AURN: Speaking of Change the Pattern, tell me about the campaign and the traveling quilt.
DW: Southern AIDS Coalition in partnership with the National AIDS Memorial was able to pull together this initiative called Change the Pattern, which is bringing together southern communities. The AIDS Memorial quilt was started in California 36 years ago, and it was started by folks who were sick of people that they loved—and lost to AIDS—being ignored. They were determined to make sure that elected officials and decision makers in their communities didn’t forget people because their lives mattered, and their stories mattered, and there was shame in how they lived their lives. That’s where the AIDS memorial came from.
Each panel of the quilt tells the story of somebody’s life, and now the panel is the world’s largest public art display at 57 miles long. What the National AIDS Memorial realizes is, if we lay out all that quilt, all those 57 miles, it’s mostly white people. Where are the legacies of Black and brown people lost to aids-related complications? Where are all the southern people whose lives have been lost because we know that the rate of AIDS-related deaths in this country is far higher in the South than any other region. The South isn’t just seeing the most HIV cases, we’ve also got to see higher rates of AIDS-related deaths because people don’t have access to the health care they need. So, Change the Pattern is bringing activations across the South, bringing the AIDS Memorial Quilt to different communities for these beautiful large public art displays, while also inviting the community in to make the quilt for people that lived in their communities.
AURN: Where have some of your travels taken you with the quilt, and what’s the Rosa Parks connection?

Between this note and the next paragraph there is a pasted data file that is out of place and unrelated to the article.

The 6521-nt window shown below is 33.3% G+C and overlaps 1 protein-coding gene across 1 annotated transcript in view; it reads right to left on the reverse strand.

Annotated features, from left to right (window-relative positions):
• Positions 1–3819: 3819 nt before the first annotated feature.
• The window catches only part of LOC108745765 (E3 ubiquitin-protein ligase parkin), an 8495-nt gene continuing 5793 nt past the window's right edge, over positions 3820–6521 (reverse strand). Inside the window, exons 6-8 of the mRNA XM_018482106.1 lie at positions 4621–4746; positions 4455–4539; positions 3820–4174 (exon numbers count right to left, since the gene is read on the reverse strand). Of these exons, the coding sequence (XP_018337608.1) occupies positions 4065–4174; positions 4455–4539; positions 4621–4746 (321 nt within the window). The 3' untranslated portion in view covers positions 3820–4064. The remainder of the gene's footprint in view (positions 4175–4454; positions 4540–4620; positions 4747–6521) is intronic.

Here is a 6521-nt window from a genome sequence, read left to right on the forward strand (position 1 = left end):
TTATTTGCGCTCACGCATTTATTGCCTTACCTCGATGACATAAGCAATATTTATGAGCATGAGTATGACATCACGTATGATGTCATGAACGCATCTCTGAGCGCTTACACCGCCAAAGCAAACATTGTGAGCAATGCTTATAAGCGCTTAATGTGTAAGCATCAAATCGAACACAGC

DW: We’ve been to Jackson, Mississippi, in October. Then we were in Montgomery and Selma, Alabama, for World AIDS Day on December 1st, which we learned is also the anniversary of the day Rosa Parks wouldn’t give up her seat. So, to be there with the quilt displayed at the corner of the bus stop on World AIDS Day, which is also what they call ‘Rosa Parks Day’ in Montgomery, was something. We were also on the campuses of Dillard University in New Orleans and Southern Baton Rouge, working with HBCU students and leaders to talk about Change the Pattern. It was so beautiful seeing students come in and work on the quilt and have real conversations. So many of them were saying they didn’t even know HIV was still a thing because they were babies born in the 2000s.
AURN: That is wild, especially for people who remember the 80s.
DW: When we looked at the data from Louisiana, more than 90% of the people who saw the quilt were seeing it for the first time. It’s really powerful. When we come with the quilt, we bring programming and conversations. We bring opportunities for the community to convene and talk about what’s needed to address HIV in their community. It has been a really powerful partnership generously supported and funded by Gilead Sciences, and that’s what Change the Pattern is all about. It’s about changing the pattern in the South to make sure that our policies and our practices will create a region that will create better health outcomes and end the disparities of HIV in Black and brown communities.